Archive for 2011/10/12
UK unemployment rose by 114,000 between June and August to 2.57 million, a 17-year high, according to official figuresPosted: 2011/10/12 in Education / Awareness, Stats / reports
Professors at the University of Washington voted last night to issue a statement supporting the Occupy Wall Street/Occupy Seattle protestsPosted: 2011/10/12 in Education / Awareness
Here it is:
The University of Washington Chapter of the American Association of University Professors (AAUP-UW) stands in solidarity with the Occupy Wall Street movement.
Over the last several years, we have watched as those at the very top have prospered while the fortunes of those below the very top have stagnated or declined. The gap between rich and poor is greater than ever before in our lifetimes, and we need to stand up for those who are trying to improve their circumstances and provide for their families.
The dedicated students whom we teach at the University of Washington are being forced to pay more for tuition and go deeper into debt because of cuts in state funding, too often only to find themselves unemployed when they graduate.
The majority of college and university faculty positions are now insecure, part-time jobs. In addition, attacks on collective bargaining have been rampant throughout the nation, as job security, wages, health benefits, and pensions have been either reduced or slated for elimination.
Therefore, it is time to stand up for what is right. We applaud the action the Occupy Wall Street movement has taken to highlight the inequity and unfairness of the society in which we live.
We strongly support the movement and wish it every success. We are in this together.
“We are watching the beginnings of the defiant self-assertion of a new generation of Americans, a generation who are looking forward to finishing their education with no jobs, no future, but still saddled with enormous and unforgivable debt… Just as in Europe, we are seeing the results of colossal social failure. The occupiers are the very sort of people, brimming with ideas, whose energies a healthy society would be marshaling to improve life for everyone. Instead, they are using it to envision ways to bring the whole system down.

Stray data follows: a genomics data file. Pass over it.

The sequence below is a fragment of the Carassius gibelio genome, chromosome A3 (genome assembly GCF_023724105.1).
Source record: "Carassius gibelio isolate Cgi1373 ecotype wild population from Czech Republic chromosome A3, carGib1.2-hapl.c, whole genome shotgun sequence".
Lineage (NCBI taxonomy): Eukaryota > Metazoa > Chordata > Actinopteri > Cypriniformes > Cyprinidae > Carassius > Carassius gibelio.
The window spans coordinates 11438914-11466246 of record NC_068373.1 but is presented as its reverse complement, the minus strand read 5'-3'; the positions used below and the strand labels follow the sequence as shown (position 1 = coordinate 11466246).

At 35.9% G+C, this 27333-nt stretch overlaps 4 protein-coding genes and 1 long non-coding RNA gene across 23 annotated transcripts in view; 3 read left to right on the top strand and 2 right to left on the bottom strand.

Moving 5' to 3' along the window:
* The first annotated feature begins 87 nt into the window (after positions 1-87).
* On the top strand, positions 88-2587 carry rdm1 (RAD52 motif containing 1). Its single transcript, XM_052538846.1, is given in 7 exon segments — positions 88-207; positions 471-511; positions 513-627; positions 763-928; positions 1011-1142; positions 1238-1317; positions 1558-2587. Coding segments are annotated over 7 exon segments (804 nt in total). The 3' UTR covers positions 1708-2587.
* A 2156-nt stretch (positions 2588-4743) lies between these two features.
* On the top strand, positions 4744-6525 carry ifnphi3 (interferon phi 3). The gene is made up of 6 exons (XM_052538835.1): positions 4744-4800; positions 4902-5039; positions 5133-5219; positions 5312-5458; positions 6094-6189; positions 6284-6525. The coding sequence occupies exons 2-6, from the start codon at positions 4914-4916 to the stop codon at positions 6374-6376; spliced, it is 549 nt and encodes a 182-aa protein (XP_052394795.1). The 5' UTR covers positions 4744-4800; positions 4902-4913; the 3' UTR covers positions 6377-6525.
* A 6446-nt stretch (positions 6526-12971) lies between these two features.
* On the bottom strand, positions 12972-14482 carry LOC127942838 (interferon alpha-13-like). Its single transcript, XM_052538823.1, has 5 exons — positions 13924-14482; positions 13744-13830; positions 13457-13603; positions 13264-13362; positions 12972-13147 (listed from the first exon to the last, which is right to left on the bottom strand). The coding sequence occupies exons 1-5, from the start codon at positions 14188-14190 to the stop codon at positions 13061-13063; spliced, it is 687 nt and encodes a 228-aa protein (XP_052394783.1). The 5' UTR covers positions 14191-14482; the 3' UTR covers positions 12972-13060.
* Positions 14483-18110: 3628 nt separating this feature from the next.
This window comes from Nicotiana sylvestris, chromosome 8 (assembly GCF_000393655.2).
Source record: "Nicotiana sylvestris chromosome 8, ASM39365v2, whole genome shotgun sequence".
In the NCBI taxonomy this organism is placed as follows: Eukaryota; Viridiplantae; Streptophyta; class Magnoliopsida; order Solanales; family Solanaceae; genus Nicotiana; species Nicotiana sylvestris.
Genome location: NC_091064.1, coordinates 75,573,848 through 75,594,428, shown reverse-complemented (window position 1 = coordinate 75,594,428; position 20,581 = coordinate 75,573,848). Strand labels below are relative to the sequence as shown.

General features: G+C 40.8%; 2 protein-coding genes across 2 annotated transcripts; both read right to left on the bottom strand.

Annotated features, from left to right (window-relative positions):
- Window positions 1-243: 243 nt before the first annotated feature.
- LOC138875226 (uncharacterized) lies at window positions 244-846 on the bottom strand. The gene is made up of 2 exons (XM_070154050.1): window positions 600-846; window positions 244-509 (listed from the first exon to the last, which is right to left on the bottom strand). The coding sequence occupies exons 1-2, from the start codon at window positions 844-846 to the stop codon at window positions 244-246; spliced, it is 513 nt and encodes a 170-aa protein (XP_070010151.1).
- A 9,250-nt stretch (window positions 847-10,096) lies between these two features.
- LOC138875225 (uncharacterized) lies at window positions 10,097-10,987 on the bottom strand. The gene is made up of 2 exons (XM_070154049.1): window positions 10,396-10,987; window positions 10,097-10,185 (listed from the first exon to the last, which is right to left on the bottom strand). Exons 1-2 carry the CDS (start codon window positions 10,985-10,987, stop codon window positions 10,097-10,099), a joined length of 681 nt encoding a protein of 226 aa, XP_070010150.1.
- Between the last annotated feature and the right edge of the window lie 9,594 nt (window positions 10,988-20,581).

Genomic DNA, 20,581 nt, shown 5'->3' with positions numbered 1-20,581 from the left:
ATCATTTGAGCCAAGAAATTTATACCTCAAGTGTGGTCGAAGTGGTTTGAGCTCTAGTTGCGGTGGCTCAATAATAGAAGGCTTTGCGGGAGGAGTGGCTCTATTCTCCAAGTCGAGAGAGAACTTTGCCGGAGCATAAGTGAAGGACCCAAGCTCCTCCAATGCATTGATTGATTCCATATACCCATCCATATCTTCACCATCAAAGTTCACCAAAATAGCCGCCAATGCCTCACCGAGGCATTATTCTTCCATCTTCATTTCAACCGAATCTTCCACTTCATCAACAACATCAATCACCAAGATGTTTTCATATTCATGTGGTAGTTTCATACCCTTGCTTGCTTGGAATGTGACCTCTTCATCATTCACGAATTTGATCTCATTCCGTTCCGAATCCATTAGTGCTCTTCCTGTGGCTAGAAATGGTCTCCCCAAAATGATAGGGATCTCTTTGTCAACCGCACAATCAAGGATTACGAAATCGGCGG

“But the ultimate failure here is of imagination. What we are witnessing can also be seen as a demand to finally have a conversation we were all supposed to have back in 2008.
“There was a moment, after the near-collapse of the world’s financial architecture, when anything seemed possible. Everything we’d been told for the last decade turned out to be a lie…
“It seemed the time had come to rethink everything: the very nature of markets, money, debt; to ask what an ‘economy’ is actually for. This lasted perhaps two weeks. Then, in one of the most colossal failures of nerve in history, we all collectively clapped our hands over our ears and tried to put things back as close as possible to the way they’d been before.”
A top GE executive says he understands the anger driving protesters to the streets of the United States, bleak economic outlook makes it difficult to address concerns
Financial authorities in the UK and US are considering a new batch of regulations to limit the use of high-frequency trading computer systems by investment houses.Posted: 2011/10/12 in Education / Awareness
Photobucket, Wall Street Journal, Home Depot take liberties with your personal info
Strong-jawed rats brought down broadband services in the east of Scotland this week by chewing through fibre optic cablesPosted: 2011/10/12 in Education / Awareness
Last night, Steve Yegge, a Google engineer, accidentally posted a rant about Google to his public Google+ profile. It’s revealing and absolutely rips Google+. It’s also truePosted: 2011/10/12 in Education / Awareness, Google
Recently, British consultancy company Plum issued a report named ‘The open internet – platform for growth’ for the BBC, Blinkbox, Channel 4, Skype and Yahoo! The main focus lays on emphasizing the value and benefit of open internet and on how this can sustain innovation, value and investment along the internet value chain for content, application and service providers.
According to Plum, certain myths obstruct the open internet, as a result of some access providers that claim the open internet model should be changed, because the growing demand for content and applications could become a problem. The network w ould get overloaded due to increasing traffic on the net. Plum states however, there is no reason to believe that a departure from the open internet model would be economically efficient, based on economic literature, the current value chain and efficiency and practicality of alternative models. Moreover, Plum finds deviating from this model would risk irreversible harm.